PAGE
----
Floatation dissertation

Posted by Sailboy on May 18, 2004

Somehow I thought LeeG would step in offer this discussion...Fill your bathtub with enough water to float in, sink your bigbehind in said bathtub and float, mark water level and get out. Using a gallon jug, count the number of gallons it takes to take the water level up to the mark. Multiply number of gals times 8.33lbs -thats how much you weigh in the water. I check in at about 17 lbs naked, less with wet-suit, more with boots/knives/radios attached.

Have I lost you yet?

Problem is if you are sitting in the boat out of the water (breathing through your beer hole) you don't have the advantage of all your buoyant body fat. So multiply the weight you need to float times about 2 (half your bod is out of the water). Throw in the gear factor - and the number continues to climb. Add the safety factor - you want your gunwales above the water. Add the rough-weather factor - there may be chop or wave action pushing water into the boat. Wow, the boat is starting to need about 8 beachballs.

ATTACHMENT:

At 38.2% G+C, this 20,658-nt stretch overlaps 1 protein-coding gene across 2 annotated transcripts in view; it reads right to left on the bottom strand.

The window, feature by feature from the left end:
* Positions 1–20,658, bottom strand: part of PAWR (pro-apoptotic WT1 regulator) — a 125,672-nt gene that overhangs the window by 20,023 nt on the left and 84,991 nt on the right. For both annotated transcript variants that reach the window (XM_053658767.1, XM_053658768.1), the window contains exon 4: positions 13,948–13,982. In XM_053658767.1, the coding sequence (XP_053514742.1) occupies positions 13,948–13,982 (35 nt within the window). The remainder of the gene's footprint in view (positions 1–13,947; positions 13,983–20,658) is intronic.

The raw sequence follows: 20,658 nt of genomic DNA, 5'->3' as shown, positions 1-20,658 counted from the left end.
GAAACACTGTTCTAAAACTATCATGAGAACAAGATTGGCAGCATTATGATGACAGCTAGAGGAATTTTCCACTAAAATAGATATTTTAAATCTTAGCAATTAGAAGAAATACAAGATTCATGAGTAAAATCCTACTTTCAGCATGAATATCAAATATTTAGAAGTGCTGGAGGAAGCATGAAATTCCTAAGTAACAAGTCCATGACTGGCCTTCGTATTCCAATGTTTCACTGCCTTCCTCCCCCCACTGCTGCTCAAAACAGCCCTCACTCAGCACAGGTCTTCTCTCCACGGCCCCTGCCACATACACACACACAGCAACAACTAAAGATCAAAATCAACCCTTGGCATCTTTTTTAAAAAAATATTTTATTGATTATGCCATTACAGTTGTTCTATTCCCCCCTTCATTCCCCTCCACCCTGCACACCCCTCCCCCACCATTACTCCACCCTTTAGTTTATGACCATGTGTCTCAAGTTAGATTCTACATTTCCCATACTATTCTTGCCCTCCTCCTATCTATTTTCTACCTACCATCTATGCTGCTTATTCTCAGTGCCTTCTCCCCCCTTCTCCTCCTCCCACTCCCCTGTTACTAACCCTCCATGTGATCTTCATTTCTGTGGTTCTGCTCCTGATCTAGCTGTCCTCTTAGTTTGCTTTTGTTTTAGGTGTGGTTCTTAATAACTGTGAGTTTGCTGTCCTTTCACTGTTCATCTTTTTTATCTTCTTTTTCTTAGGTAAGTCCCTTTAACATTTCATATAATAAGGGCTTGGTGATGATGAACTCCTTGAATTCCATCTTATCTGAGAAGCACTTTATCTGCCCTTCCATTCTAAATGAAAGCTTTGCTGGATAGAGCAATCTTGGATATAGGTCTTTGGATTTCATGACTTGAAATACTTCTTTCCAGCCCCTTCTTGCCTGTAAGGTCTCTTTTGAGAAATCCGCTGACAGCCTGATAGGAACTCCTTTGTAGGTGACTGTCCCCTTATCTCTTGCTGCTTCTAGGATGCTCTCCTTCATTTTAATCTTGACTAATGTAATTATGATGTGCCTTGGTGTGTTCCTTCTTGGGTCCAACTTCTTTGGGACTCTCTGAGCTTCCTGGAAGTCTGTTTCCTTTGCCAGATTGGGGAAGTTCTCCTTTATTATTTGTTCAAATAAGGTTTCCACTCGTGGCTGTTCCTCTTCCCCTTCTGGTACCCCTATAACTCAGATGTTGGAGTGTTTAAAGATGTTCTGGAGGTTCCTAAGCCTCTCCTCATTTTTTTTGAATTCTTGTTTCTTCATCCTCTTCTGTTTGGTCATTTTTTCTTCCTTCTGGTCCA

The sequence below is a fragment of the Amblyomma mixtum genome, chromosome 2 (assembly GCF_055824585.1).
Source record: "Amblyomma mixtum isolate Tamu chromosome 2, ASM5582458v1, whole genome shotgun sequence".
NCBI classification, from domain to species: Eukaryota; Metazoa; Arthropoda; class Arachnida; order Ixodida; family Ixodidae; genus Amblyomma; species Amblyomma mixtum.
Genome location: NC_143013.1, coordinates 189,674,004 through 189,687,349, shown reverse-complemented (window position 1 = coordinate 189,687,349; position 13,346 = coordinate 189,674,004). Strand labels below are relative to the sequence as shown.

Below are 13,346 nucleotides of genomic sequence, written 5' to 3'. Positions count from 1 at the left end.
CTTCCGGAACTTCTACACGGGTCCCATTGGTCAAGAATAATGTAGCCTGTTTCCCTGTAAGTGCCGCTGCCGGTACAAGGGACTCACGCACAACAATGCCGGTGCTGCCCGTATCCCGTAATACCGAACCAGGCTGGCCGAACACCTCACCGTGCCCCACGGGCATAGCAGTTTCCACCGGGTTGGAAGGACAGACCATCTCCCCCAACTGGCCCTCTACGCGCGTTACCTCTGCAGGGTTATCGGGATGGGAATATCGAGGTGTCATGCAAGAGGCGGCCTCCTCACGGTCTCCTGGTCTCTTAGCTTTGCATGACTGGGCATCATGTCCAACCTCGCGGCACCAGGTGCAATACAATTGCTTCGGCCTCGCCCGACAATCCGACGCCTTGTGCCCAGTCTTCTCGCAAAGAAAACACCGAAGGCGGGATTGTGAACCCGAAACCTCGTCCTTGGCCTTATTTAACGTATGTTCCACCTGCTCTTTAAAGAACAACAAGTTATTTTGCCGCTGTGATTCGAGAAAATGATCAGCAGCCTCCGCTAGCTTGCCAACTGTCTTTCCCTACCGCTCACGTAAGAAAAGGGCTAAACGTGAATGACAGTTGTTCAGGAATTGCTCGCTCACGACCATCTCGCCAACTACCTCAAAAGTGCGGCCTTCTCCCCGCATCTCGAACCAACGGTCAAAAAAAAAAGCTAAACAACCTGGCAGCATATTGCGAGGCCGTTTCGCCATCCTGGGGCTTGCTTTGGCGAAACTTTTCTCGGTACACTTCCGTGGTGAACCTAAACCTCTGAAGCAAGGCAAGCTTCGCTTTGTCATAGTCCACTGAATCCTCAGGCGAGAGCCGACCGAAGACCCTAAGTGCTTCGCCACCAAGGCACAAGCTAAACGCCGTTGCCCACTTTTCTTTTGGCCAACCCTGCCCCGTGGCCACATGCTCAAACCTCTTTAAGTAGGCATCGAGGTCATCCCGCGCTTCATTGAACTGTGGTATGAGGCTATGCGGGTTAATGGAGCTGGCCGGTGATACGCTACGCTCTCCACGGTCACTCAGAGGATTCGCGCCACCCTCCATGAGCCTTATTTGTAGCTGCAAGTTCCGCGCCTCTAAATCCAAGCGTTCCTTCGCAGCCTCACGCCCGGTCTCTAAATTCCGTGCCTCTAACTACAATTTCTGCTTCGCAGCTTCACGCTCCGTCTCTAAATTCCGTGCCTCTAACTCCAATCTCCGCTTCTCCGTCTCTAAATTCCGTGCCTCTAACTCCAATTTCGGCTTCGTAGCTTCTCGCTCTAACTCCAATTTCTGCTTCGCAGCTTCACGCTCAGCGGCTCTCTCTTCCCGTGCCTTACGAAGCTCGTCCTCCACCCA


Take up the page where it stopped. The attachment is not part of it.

Every cubic foot water weights 62 to 65 lbs (fresh vs. salt). Displace it with air and you get that much buoyancy back. Displace is with minicell you get about 60 lbs per cubic foot back. Conclusion, the more floatation you have the less 65 lb units you have to remove before you can resume your boating pleasure.

Survival - don't rely on a bulkhead seal to float you. Have a Plan B (float bag), and if you are really a smart- Plan C , reserve floatation (foam)to keep the boat afloat with you laying on top - nodding affirmative to your rescue. Suddenly those "high volume" boats don't seem so big. Sailboy

In Response to: helium balloons? by BobE on May 18, 2004